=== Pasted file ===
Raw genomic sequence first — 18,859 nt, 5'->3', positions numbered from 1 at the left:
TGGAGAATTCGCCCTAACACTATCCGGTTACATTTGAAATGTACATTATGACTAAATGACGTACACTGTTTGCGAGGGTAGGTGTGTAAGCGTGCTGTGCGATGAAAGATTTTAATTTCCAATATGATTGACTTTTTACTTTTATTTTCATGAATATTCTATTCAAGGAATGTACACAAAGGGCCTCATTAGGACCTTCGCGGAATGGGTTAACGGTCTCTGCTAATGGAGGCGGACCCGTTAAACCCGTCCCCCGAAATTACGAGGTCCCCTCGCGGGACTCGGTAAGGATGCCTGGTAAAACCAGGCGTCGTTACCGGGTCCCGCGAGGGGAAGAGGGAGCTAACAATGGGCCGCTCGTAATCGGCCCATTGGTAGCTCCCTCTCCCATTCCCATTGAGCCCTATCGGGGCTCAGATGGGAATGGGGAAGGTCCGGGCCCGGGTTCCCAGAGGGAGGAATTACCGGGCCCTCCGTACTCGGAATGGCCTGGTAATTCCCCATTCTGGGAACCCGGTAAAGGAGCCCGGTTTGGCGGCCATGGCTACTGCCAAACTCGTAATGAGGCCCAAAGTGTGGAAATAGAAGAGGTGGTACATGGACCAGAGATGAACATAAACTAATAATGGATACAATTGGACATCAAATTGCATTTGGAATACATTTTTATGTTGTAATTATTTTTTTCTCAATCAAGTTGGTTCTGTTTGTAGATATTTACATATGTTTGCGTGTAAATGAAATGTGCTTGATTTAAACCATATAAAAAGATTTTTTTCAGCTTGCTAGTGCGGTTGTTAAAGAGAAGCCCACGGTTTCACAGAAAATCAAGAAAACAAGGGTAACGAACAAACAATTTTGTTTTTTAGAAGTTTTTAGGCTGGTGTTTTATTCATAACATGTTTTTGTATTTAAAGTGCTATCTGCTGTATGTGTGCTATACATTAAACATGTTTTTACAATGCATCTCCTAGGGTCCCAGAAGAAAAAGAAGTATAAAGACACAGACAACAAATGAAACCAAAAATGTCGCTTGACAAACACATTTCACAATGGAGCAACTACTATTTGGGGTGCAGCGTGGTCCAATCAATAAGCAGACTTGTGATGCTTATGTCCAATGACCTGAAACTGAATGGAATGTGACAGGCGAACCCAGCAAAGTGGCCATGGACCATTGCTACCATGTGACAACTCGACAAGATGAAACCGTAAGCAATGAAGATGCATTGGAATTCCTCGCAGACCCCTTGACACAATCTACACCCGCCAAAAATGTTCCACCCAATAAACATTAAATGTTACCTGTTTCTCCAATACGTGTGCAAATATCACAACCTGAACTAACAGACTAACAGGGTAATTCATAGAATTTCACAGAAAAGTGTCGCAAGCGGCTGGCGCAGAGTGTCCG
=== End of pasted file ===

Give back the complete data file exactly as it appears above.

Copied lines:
Raw genomic sequence first — 18,859 nt, 5'->3', positions numbered from 1 at the left:
TGGAGAATTCGCCCTAACACTATCCGGTTACATTTGAAATGTACATTATGACTAAATGACGTACACTGTTTGCGAGGGTAGGTGTGTAAGCGTGCTGTGCGATGAAAGATTTTAATTTCCAATATGATTGACTTTTTACTTTTATTTTCATGAATATTCTATTCAAGGAATGTACACAAAGGGCCTCATTAGGACCTTCGCGGAATGGGTTAACGGTCTCTGCTAATGGAGGCGGACCCGTTAAACCCGTCCCCCGAAATTACGAGGTCCCCTCGCGGGACTCGGTAAGGATGCCTGGTAAAACCAGGCGTCGTTACCGGGTCCCGCGAGGGGAAGAGGGAGCTAACAATGGGCCGCTCGTAATCGGCCCATTGGTAGCTCCCTCTCCCATTCCCATTGAGCCCTATCGGGGCTCAGATGGGAATGGGGAAGGTCCGGGCCCGGGTTCCCAGAGGGAGGAATTACCGGGCCCTCCGTACTCGGAATGGCCTGGTAATTCCCCATTCTGGGAACCCGGTAAAGGAGCCCGGTTTGGCGGCCATGGCTACTGCCAAACTCGTAATGAGGCCCAAAGTGTGGAAATAGAAGAGGTGGTACATGGACCAGAGATGAACATAAACTAATAATGGATACAATTGGACATCAAATTGCATTTGGAATACATTTTTATGTTGTAATTATTTTTTTCTCAATCAAGTTGGTTCTGTTTGTAGATATTTACATATGTTTGCGTGTAAATGAAATGTGCTTGATTTAAACCATATAAAAAGATTTTTTTCAGCTTGCTAGTGCGGTTGTTAAAGAGAAGCCCACGGTTTCACAGAAAATCAAGAAAACAAGGGTAACGAACAAACAATTTTGTTTTTTAGAAGTTTTTAGGCTGGTGTTTTATTCATAACATGTTTTTGTATTTAAAGTGCTATCTGCTGTATGTGTGCTATACATTAAACATGTTTTTACAATGCATCTCCTAGGGTCCCAGAAGAAAAAGAAGTATAAAGACACAGACAACAAATGAAACCAAAAATGTCGCTTGACAAACACATTTCACAATGGAGCAACTACTATTTGGGGTGCAGCGTGGTCCAATCAATAAGCAGACTTGTGATGCTTATGTCCAATGACCTGAAACTGAATGGAATGTGACAGGCGAACCCAGCAAAGTGGCCATGGACCATTGCTACCATGTGACAACTCGACAAGATGAAACCGTAAGCAATGAAGATGCATTGGAATTCCTCGCAGACCCCTTGACACAATCTACACCCGCCAAAAATGTTCCACCCAATAAACATTAAATGTTACCTGTTTCTCCAATACGTGTGCAAATATCACAACCTGAACTAACAGACTAACAGGGTAATTCATAGAATTTCACAGAAAAGTGTCGCAAGCGGCTGGCGCAGAGTGTCCG